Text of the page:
Mediation involves neutral third party intervention to facilitate settlement of disputes (Section II). It is on the rise (Section IV), partly because it is encouraged by Government in various ways (Section V) and by the European Union (Section VI). Detailed global investigation of mediation (see notes 1 and 2, and Sections VII and VIII) reveals general support for the “voluntary principle” (Section IV), namely, (1) parties should not be compelled to mediate; (2) at all times the process should be under their joint consensual control; and (3) the parties must be completely free to agree whether to settle and on what terms. Including endorsement of the voluntary principle, the author proposes six fundamental principles within this field (Section III).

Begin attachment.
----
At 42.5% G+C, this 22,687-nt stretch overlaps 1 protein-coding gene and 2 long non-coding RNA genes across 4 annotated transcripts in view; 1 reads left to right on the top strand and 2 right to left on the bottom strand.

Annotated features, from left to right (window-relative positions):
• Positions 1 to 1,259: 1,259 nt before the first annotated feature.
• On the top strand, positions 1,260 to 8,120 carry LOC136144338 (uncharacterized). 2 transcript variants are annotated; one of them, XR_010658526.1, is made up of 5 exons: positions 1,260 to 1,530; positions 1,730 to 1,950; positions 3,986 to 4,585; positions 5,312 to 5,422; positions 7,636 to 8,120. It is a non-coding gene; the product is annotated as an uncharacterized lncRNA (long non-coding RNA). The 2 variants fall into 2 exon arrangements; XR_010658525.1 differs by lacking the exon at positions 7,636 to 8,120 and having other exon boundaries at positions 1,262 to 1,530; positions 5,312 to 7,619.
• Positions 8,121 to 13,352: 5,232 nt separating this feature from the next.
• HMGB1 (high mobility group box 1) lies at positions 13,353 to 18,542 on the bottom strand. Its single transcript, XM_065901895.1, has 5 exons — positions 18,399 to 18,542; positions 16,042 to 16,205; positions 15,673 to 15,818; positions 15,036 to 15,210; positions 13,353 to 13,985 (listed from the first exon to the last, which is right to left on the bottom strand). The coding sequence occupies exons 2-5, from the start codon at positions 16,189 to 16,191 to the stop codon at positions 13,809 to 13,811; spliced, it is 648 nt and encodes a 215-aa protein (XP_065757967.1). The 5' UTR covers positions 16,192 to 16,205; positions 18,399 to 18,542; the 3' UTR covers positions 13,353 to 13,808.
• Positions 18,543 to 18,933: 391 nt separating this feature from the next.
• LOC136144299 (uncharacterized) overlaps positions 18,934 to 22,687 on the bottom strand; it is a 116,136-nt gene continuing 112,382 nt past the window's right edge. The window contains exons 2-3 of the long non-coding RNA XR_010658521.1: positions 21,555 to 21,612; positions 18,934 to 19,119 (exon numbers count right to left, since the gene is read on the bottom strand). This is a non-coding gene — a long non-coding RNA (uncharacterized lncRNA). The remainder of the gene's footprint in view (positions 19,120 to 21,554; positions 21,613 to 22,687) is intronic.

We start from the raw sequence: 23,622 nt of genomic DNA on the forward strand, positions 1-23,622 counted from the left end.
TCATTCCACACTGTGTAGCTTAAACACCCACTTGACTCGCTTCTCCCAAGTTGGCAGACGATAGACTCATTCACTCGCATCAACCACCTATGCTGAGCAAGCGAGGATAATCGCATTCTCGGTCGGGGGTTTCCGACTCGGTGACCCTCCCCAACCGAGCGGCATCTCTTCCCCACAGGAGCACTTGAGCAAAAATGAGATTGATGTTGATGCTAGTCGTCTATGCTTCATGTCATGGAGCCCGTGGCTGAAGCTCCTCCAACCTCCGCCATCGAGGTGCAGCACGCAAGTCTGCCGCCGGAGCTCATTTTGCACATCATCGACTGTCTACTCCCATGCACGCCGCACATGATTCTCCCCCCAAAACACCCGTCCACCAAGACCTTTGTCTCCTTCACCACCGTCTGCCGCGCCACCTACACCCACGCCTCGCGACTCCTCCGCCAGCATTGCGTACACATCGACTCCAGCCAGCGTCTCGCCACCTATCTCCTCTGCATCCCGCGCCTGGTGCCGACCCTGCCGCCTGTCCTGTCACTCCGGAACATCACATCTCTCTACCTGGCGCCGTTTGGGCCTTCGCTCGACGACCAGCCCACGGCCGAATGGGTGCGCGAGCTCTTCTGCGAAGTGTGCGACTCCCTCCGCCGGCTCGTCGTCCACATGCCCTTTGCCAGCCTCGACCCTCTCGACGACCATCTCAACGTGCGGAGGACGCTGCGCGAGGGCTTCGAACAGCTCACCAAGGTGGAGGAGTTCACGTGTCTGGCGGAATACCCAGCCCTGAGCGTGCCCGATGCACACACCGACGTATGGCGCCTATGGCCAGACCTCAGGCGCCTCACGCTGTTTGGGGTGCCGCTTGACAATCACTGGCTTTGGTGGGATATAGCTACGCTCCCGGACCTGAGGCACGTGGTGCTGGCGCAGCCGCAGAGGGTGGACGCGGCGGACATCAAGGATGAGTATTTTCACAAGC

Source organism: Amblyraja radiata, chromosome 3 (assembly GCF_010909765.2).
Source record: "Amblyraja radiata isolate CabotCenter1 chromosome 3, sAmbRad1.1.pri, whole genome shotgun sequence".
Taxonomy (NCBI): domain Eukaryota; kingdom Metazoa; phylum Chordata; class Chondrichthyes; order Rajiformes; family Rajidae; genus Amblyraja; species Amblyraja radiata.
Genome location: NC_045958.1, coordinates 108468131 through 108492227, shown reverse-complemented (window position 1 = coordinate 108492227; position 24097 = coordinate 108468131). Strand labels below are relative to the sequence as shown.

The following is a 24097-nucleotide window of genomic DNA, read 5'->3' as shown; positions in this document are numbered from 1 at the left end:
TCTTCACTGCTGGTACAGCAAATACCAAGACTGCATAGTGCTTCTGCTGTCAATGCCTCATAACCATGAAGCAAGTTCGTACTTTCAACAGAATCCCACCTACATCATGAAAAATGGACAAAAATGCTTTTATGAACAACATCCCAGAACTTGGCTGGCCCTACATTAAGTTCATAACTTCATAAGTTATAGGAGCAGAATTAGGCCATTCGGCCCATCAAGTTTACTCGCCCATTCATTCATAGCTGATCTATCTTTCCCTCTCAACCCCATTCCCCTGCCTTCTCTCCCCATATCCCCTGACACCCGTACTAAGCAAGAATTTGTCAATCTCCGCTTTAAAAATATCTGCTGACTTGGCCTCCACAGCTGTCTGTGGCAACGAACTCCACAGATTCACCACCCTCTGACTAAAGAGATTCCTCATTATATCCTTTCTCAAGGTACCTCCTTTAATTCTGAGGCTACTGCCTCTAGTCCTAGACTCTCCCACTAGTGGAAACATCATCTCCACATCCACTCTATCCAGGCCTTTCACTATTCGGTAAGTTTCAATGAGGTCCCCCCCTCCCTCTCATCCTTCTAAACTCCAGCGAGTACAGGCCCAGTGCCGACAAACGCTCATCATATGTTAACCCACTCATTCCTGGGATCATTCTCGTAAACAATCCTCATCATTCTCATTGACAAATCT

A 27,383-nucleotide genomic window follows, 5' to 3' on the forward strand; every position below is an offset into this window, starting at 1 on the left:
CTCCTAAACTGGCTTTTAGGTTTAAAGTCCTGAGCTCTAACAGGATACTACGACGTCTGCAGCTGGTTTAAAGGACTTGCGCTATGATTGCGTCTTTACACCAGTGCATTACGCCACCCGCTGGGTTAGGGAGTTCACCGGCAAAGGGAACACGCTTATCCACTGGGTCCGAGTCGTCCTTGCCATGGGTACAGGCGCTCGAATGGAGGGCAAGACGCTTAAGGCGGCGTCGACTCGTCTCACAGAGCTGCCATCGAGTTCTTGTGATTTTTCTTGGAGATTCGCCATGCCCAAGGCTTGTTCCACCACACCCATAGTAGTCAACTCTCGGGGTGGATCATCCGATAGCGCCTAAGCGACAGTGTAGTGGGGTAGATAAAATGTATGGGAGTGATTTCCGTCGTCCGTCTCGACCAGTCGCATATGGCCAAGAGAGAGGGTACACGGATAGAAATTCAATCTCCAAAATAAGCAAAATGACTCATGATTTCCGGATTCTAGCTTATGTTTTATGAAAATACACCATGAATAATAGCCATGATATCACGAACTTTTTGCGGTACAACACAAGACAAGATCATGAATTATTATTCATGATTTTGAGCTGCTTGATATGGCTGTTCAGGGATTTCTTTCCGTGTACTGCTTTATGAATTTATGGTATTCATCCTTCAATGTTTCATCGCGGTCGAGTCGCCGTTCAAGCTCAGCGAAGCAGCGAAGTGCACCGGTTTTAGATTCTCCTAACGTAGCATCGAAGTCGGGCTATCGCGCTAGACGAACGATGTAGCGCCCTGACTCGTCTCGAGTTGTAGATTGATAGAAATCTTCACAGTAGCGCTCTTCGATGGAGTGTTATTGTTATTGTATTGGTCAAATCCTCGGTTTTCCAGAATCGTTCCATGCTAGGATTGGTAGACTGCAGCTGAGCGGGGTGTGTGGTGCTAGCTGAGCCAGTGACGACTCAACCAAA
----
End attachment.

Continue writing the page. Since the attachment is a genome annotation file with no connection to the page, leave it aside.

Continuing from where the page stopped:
This survey of modern international experience draws upon four large anthologies of national reports, various studies of mediation in particular regions or jurisdictions, general cross-border studies of the subject, the author’s discussion with colleagues over many years and specific information obtained for the purpose of the present report.
Section II concerns the main characteristics of mediation. Section III notes different attempts to produce a canon of fundamental principles. Section IV concerns the factors which underlie the modern growth of this technique. Section V explores official responses to the under-use of mediation. Sections VI to VIII are summaries of non-English experience, arranged with reference to the European Directive (VI), European jurisdictions (VII) and non-European jurisdictions (VIII).